The Economic Community of West African States is meeting in Ghana to discuss the possibility of armed intervention

The Economic Community of West African States is meeting in Ghana to discuss the possibility of armed intervention

The chiefs of staff of the West African armies began their meeting Thursday, August 17, in Ghana to discuss a possible armed intervention in Niger after the army-led coup, against which Berlin has called for European sanctions.

“Democracy is what we stand for and support”This was stated by the Nigerian Chief of Staff General Christopher Gwaben Musa at the opening of this meeting in Accra between military officials from the countries of the Economic Community of West African States (ECOWAS).

If the option of an armed operation remains on the table, it seems that the Economic Community of West African States still prefers the path of dialogue with the military regime that overthrew President Mohamed Bazoum on July 26 and placed General Abd al-Rahman Thani at the head of the country. “The purpose of our meeting is not merely to respond to events, but to chart a proactive course that leads to peace and supports stability.”Gen. Jawabin Moussa continued.

This crucial meeting comes two days after a deadly attack by suspected jihadists in southwestern Niger killed at least seventeen Nigerien soldiers and wounded twenty others.

Read also: The material is reserved for our subscribers In Niger, the number of jihadist attacks has increased since the coup

Berlin wants sanctions

On the diplomatic front, Germany he raised his voice Thursday by the European Union call to take “Penalties” Against the perpetrators of the coup in Niger, a country crucial to supplying the European continent with uranium.

German Cooperation Minister Svenja Schulz is visiting Nigeria Discussions in Abuja on how best to support ECOWAS effortsThe ministry reported.

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The West African Organization has already taken retaliatory measures against the perpetrators of this coup “significantly affects Niger’s supply of food and vital medical items”the World Food Program warned on Wednesday.

The new regime is looking for allies in the region

Calls for a peaceful resolution to this crisis have multiplied in recent days, including among some Western partners. And so the United States announced on Wednesday that the new ambassador, Kathleen Fitzgibbon, would soon be settling in Niamey. “This is not a sign of a change in US policy but of its continued engagement.” to find a diplomatic solution, said a State Department spokesman.

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At the same time, the new Nigerian regime is also looking for allies in the region. On Tuesday, the military-appointed prime minister of Niamey, Ali Mohamed Lamine Zein, headed to N’Djamena, where he was greeted by Chad’s transitional president, Mohamed Idriss Deby Itno.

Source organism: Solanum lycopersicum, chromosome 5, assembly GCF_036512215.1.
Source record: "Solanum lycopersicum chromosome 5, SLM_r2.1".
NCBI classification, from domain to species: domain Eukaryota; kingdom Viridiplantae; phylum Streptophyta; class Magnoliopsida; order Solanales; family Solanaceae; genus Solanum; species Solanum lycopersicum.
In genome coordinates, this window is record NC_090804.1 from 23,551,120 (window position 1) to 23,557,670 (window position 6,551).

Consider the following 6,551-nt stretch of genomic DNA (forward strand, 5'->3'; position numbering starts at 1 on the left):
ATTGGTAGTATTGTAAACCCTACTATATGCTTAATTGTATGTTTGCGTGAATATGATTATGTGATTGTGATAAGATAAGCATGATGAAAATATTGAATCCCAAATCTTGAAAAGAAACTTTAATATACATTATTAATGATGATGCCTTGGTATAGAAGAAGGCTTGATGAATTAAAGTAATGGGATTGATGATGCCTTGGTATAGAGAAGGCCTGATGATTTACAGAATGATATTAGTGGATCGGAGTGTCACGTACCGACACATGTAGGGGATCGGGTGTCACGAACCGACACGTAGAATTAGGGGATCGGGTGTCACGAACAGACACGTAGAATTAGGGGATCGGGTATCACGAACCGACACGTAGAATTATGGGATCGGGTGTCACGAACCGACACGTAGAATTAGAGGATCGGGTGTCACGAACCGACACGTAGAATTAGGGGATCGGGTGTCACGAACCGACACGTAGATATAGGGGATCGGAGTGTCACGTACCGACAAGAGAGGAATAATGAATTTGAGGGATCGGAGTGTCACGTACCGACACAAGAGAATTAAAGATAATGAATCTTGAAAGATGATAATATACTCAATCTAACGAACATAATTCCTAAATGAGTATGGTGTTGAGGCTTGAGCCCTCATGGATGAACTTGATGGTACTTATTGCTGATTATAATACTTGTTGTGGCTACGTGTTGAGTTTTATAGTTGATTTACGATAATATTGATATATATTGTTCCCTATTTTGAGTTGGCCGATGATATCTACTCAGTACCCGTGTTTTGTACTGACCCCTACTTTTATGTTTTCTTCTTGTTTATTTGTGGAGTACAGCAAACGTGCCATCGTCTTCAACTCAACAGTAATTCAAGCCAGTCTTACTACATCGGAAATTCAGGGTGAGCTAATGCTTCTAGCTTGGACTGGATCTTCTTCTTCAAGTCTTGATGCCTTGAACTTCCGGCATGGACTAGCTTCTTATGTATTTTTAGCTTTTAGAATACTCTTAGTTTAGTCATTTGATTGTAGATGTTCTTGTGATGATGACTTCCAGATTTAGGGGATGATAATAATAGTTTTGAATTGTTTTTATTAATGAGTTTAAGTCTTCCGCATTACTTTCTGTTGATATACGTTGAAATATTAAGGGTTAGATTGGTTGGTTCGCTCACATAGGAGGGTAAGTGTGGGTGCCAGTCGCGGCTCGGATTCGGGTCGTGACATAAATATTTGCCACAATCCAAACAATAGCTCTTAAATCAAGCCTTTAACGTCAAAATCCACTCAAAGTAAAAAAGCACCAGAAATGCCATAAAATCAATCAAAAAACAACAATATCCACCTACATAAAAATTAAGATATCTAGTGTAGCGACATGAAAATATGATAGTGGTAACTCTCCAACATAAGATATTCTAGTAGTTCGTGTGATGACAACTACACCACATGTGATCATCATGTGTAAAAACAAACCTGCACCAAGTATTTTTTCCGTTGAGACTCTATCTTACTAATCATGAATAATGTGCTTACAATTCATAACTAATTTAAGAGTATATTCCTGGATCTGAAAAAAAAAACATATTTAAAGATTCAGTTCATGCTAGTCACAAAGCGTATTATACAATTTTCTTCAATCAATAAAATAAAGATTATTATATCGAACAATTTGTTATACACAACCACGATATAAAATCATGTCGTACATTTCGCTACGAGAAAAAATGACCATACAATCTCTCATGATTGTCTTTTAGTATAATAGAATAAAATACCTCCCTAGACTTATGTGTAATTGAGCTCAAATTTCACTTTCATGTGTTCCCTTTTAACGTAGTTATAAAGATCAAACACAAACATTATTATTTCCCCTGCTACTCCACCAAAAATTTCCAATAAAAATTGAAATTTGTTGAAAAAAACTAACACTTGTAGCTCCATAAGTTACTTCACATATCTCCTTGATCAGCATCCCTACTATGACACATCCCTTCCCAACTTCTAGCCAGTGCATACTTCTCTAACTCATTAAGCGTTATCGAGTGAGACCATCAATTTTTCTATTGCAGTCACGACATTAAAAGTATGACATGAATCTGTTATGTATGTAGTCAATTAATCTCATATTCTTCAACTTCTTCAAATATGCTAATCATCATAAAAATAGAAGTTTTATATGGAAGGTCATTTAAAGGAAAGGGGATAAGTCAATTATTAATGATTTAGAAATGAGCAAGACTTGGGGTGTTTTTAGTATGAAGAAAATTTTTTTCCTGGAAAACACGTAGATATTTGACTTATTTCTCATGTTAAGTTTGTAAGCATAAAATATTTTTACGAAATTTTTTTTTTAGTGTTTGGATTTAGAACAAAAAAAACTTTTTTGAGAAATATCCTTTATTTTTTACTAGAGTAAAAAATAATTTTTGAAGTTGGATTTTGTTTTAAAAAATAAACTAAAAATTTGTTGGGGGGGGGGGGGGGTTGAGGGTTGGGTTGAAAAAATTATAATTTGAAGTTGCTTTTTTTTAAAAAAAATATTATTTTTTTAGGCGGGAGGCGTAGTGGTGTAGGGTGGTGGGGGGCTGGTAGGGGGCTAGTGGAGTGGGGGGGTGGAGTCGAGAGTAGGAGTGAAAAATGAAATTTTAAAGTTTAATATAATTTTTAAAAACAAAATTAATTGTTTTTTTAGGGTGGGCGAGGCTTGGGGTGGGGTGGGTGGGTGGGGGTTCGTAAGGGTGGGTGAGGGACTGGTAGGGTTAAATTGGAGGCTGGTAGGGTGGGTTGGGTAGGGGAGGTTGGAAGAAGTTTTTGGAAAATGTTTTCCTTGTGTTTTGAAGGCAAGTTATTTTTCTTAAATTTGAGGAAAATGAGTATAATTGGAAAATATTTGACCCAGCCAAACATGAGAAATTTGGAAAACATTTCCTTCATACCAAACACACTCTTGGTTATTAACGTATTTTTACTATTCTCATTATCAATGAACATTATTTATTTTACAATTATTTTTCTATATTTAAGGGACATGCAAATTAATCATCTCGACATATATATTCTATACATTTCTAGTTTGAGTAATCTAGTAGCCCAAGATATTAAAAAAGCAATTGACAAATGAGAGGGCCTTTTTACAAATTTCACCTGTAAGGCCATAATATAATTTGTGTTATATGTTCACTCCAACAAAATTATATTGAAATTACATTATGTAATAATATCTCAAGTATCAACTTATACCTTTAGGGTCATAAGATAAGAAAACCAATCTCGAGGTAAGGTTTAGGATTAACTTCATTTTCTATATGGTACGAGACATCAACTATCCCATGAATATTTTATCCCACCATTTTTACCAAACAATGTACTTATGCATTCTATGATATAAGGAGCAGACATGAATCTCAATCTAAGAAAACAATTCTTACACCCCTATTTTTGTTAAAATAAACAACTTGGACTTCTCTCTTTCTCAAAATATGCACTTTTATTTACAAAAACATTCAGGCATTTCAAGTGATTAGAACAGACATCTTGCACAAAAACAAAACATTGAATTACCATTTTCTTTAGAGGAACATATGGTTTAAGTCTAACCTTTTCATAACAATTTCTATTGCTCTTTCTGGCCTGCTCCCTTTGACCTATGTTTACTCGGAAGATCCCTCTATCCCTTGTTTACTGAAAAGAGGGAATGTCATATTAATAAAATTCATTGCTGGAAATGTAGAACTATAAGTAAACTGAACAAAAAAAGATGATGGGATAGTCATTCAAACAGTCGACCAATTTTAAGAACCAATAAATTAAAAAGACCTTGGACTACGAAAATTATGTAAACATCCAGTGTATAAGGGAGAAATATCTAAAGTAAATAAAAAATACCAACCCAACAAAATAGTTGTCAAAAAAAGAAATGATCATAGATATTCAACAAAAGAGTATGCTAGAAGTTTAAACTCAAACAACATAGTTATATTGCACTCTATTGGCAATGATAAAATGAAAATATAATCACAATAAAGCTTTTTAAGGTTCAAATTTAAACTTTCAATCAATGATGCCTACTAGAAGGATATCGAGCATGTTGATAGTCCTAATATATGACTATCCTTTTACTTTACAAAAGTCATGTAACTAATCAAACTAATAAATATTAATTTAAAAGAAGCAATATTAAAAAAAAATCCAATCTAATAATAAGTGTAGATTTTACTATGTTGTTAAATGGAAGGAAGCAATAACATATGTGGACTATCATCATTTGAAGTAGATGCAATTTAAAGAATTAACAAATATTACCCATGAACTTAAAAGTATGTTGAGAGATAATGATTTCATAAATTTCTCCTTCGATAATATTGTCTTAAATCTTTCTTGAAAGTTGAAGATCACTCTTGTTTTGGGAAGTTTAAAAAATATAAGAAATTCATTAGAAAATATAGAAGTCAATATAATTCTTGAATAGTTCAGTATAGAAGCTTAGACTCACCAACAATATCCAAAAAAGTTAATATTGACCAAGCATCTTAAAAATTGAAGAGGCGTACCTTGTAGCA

For the first time he said his country was like that “in the process of transition”without specifying the period, before the possible elections to return to the constitutional order.

Chad, the major military power in the Sahel region, announced last week that it would not participate in any military intervention alongside the Economic Community of West African States to which it does not belong.

Neighbors Mali and Burkina Faso, led by soldiers who came to power through coups in 2020 and 2022, quickly showed solidarity with the generals in Niamey.

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Supporters of the junta gather for a demonstration in Niamey on August 11, 2023 near a French air base in Niger.

The promise of an “immediate response” to any armed intervention

The latter is still inflexible at the moment and has been holding the ousted President Mohamed Bazoum imprisoned since July 26, for which they intend to sue. ” treason “. They believe that a military operation against their country would be tantamount to a “Illegal and irrational aggression” promised a “immediate response” any armed intervention.

Read also: The material is reserved for our subscribers Niger: The African Union rejects any military intervention and distances itself from ECOWAS

The Nigerian army has been mobilizing for years in the fight against jihadists, particularly in the vast Tillaberi region, located in the so-called “three borders” region between Niger, Burkina Faso and Mali, where Tuesday’s attack took place.

Before the coup, France, the former colonial power, which has 1,500 soldiers in Niger, was actively involved with the Nigerian army in fighting these jihadist groups. Since then it has become one of the favorite targets of the new regime in Niamey, which accuses it of influencing the decisions of the Economic Community of West African States.

The world with Agence France-Presse

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